Genre: Western Fantasy, Steampunk
Paranormal-Elements: Magical Realism
Purchase: Amazon.com | BookDepository.com
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Hardcover provided by publisher, audio book purchased on audible.com
PJVs QUICKIE POV:
A tale of fantastical proportions, Gilman’s mind and his imagination astounded me in The Half-Made World. I’ve never been a fan of westerns, leaving those novels and movies in the “maybe someday” category. What drew me to Gilman’s novel though, was that it was a re-imagined western, with steampunk and a few paranormal elements. My interest was worth-while, because this was something new and very original and I enjoyed making the trek through the Half-Made World.
The world is only half-made. The lands of the East are cultured and refined. The lands of the West are in constant war and upheaval. Further West and the world is unmade, unknown and rumored to be filled with immortal beings and magical landscapes that shape themselves with the thoughts of mortals. The West is ruled by two factions, The Gun and The Line. They are lorded over by entities that drive humans to murder each other in the name of expansion and power. There has only been one challenger to these almost unstoppable groups – the Red Republic. But their great leader, the general has gone missing and with him the secret that could end the war forever.
Liv Alverhyusen, a scientist of the mind and denizen of the more refined and cultured East is surprised to receive a letter for her husband asking him to come to the far reaches of the West to be employed by a hospital that services the injured of the war. While her husband has just recently passed, Liv is pretty sure the letter was meant for her, since her focus is the mind. She accepts the position and heads off into the unknown and unwittingly into a war, where she might become a major pawn.
Verbose and richly woven, the Half-Made World is an epic adventure that had me flipping page after page dying to know what would be the conclusion. Gilman’s imagination had me itching to sketch out his unique creations. His ability to describe the fantastical half-made world made the book what it was and kept me going until the end. But, with this richly imagined world, there did come a bit of confusion as the world expanded and got deeper and deeper. The characters were almost maniacal at times and were hard to follow at points. I was always able to catch on, though and trudged further and further into the world.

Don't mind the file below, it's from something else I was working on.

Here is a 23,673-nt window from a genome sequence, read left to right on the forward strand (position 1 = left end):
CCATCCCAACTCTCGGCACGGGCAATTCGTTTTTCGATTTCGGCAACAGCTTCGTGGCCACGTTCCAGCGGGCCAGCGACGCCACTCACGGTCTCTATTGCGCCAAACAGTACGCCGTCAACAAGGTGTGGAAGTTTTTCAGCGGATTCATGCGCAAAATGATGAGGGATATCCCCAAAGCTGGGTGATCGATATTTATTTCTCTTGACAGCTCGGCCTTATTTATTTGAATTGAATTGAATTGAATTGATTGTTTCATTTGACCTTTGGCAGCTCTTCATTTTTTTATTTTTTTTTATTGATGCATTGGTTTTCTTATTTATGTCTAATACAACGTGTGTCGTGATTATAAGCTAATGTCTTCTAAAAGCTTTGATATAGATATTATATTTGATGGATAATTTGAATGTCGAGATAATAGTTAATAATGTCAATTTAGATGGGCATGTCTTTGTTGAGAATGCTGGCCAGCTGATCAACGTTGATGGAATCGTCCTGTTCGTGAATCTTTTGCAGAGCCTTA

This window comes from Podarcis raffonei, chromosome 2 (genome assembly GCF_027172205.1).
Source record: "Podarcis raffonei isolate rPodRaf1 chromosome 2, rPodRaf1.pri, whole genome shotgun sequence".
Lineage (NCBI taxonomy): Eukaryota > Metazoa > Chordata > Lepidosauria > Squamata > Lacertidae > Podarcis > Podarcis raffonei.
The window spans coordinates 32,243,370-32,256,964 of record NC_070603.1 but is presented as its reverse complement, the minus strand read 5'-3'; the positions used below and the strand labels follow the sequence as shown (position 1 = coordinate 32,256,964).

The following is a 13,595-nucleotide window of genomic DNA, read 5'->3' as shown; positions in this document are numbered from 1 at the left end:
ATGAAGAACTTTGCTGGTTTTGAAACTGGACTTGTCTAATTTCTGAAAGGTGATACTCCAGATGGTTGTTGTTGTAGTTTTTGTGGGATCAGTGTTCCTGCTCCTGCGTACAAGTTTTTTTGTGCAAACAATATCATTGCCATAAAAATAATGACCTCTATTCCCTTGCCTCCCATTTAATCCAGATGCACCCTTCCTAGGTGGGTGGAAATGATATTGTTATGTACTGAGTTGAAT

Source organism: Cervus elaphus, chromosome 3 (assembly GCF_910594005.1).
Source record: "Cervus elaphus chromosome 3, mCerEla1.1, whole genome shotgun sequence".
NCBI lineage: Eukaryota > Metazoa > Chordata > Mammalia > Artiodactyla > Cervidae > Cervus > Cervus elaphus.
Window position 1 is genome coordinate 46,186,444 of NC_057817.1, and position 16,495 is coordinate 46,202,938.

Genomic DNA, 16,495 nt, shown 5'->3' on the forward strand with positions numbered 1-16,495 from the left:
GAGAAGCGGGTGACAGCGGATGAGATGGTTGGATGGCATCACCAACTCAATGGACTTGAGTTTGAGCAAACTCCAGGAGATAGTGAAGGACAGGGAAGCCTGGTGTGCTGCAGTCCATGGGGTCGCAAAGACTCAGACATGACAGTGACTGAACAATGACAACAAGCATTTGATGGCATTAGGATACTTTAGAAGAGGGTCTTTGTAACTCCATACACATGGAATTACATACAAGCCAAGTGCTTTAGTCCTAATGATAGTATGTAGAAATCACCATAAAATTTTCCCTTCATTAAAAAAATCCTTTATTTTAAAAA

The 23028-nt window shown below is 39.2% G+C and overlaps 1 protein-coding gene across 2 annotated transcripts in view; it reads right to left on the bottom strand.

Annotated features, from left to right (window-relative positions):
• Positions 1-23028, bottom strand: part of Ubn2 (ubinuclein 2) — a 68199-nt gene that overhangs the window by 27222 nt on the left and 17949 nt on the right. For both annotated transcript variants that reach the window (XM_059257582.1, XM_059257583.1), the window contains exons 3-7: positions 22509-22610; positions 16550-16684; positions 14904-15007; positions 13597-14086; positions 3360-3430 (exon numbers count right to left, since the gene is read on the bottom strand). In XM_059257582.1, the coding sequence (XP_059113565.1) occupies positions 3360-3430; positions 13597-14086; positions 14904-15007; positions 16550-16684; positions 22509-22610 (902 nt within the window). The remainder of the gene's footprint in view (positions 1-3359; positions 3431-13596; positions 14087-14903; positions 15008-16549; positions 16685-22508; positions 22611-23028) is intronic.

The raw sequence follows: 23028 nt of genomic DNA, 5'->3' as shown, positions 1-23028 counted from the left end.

The one problem I did have came with the ending, I found that there was much more to accomplish and while some plot threads were concluded, there were a few that still needed resolutions. I’m unsure if this will be continued in a series, but I’m assuming so considering they still have a few things to accomplish. Other than that, no complaints.
Regarding the audio book, one thing I did notice is that they did not have the prologue that was featured in the Hardcover. I thought this was pretty serious considering it covered the General’s brain scramble. The narrator, Tamara Marston was very pleasing to listen to and I enjoyed her inflections and accents.
Fans of steampunk and westerns unite. This isn’t a romantic tale, it has war and murder and mayhem so fans of the baser side of human nature should enjoy. You’ll find violence and foul language throughout the pages but that is about it.